In a newly published study, researchers at Embry-Riddle Aeronautical University detail results of a small unmanned aircraft systems (sUAS) detection study, performed near Daytona Beach International Airport in Florida.
Small Unmanned “Drones” Pose Increasing Risks to Aircraft
Looking at flights of drones during the 13-day sampling period from just one manufacturer, DJI, the College of Aviation faculty research team detected 73 individual unmanned aircraft that made almost 200 separate flights.
The data gathered suggests that more than one in five of these drone flights presented an unmitigated risk to nearby manned aviation operations,” the study concluded.
In late 2017, the National Transportation Safety Board (NTSB) released a report detailing the first confirmed midair collision between a small unmanned aircraft system (sUAS) and manned aircraft in the United States. In February 2018, a video of a sUAS maneuvering around a passenger jetliner on approach to a Las Vegas airport went viral on YouTube. Just months later, a helicopter instructor pilot reported performing evasive maneuvers to avoid colliding with a sUAS, resulting in a non-fatal crash.
From 2014 to 2018 the Federal Aviation Administration (FAA) recorded 6,117 reports of near encounters between manned and unmanned aircraft within the National Air Space.
Such close encounters are bound to increase, given the number of unregulated sUAS in the air. The FAA has projected that the small model hobbyist UAS fleet in the United States will “more than double from an estimated 1.1 million vehicles in 2017 to 2.4 million unmanned aircraft by 2022,” and “the number of remote pilots is set to increase from 73,673 in 2017 to over 300,000” in the next four years.
In a newly published study, Embry-Riddle Aeronautical University researchers shared results from a sUAS detection study performed near Daytona Beach International Airport (DAB) in Florida. To gather their data, the research team installed and gathered data with a DJI AeroScope, a UAS detection platform that rapidly identifies unmanned aircraft communication links and gathers flight status, paths and other information in real-time.
During the 13-day sampling period, researchers detected 73 individual DJI-manufactured drones that made 192 separate flights in the Class C airspace around the airport. The study looked at these small flying platforms from only one manufacturer, so there were most likely many more flights of sUAS near the airport over the 13 days that were not cataloged.
Researchers also collected valuable operator behavior data, including common sUAS flight locations, times, and altitudes. Operational data was compared against published FAA UAS Facility Maps to examine potential risk areas. Additionally, sUAS detections were compared against historical ADS-B information to examine for potential midair collisions, yielding several notable case studies.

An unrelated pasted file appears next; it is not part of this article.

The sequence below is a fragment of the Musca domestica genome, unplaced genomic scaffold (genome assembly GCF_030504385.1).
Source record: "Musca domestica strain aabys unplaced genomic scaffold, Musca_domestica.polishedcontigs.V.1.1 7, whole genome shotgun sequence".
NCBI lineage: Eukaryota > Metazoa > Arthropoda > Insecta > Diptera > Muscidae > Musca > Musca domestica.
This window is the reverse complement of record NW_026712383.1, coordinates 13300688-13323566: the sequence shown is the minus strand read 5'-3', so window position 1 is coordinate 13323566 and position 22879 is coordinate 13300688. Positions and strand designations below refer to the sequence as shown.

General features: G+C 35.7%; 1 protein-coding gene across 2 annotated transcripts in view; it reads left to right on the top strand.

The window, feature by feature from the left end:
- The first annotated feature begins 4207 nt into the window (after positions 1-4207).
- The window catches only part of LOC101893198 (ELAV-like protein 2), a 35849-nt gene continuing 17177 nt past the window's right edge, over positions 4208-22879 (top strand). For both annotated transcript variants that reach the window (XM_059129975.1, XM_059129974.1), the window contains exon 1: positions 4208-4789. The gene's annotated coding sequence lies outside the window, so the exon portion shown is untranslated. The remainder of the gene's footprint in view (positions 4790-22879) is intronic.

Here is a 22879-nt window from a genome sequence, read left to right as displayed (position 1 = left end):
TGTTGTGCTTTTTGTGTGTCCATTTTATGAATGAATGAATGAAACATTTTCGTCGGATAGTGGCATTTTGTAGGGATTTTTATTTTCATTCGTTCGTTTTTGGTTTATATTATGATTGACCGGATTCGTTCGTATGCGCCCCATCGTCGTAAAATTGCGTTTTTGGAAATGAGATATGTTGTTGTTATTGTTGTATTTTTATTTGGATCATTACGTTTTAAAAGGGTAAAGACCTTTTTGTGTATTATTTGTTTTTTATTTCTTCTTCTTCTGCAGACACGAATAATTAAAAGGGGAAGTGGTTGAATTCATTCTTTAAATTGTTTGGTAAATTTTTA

Surprisingly, only 12 percent of these small unmanned aircraft were flying near unimproved land and parks. More than three-fourths were flying in residential neighborhoods or near single-family homes. Another 21.5 percent hovered above commercial, industrial or public properties, the researchers reported.
“This was an unexpected finding,” said Assistant Professor of Aeronautical Science Dr. Ryan Wallace, lead author of the study. “We thought most drone operators would choose relatively open areas offering a safety buffer from hazards, but that wasn’t the case.”
The researchers compared detected sUAS activity with locations and altitudes prescribed by the FAA’s UAS Facility Maps. According to the FAA, “UAS Facility Maps show the maximum altitudes around airports where the FAA may authorize Part 107 operations without additional safety analysis.” More than 20 percent of the 177 flights were flying higher than the safe altitude prescribed for their operating area. Moreover, researchers compared detected UAS operations to historical manned aircraft flight data, revealing several near encounters.
“These data suggest that more than one in five sUAS flights presented an unmitigated risk to nearby manned aviation operations,” the authors concluded.
The Embry–Riddle researchers suggest that drone manufacturers should more frequently incorporate a technology called “geofencing,” which would prevent sUAS from accidentally entering restricted areas.
Geofencing is a virtual barrier using a GPS (Global Positioning System) network and LRFID (Local Radio Frequency Identifier) connections such as Wi-Fi or Bluetooth beacons. This boundary is determined by a combination of hardware and software which dictates the parameters of the geofence, i.e. a drone app and an unmanned aircraft, but not all drones are using this technology.
The study’s authors also proposed that the FAA could consider making more information on sUAS activity available to aircraft pilots.
The study, “Evaluating Small UAS Near Midair Collision Risk Using AeroScope and ADS-B,” was published by the International Journal of Aviation, Aeronautics and Aerospace (Vol. 5, Issue 4). Co-authors were Embry–Riddle faculty members Kristy W. Kiernan, Tom Haritos, John Robbins and Godfrey V. D’souza.
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